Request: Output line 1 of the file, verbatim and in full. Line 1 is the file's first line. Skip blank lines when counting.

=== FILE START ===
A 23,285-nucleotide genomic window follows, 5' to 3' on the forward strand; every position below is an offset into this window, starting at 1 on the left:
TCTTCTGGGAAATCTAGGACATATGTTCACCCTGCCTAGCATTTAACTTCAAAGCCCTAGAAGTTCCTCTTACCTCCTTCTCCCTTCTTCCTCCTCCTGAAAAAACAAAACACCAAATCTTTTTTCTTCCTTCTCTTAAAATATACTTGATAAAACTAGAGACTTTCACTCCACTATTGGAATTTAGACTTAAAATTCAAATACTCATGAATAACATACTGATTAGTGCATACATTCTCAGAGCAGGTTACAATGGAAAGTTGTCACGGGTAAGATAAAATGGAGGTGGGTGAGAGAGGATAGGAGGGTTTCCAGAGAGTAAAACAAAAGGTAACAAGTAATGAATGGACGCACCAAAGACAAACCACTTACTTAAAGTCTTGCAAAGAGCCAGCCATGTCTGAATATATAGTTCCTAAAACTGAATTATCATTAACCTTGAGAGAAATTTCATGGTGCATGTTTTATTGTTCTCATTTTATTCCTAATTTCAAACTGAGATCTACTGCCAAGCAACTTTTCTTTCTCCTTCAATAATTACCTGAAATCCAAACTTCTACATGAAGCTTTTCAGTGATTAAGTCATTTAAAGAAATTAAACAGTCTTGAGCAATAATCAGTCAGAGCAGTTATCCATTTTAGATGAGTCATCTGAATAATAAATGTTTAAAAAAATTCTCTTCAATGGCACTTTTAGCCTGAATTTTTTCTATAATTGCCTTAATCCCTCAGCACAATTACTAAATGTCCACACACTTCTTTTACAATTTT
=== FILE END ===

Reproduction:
A 23,285-nucleotide genomic window follows, 5' to 3' on the forward strand; every position below is an offset into this window, starting at 1 on the left: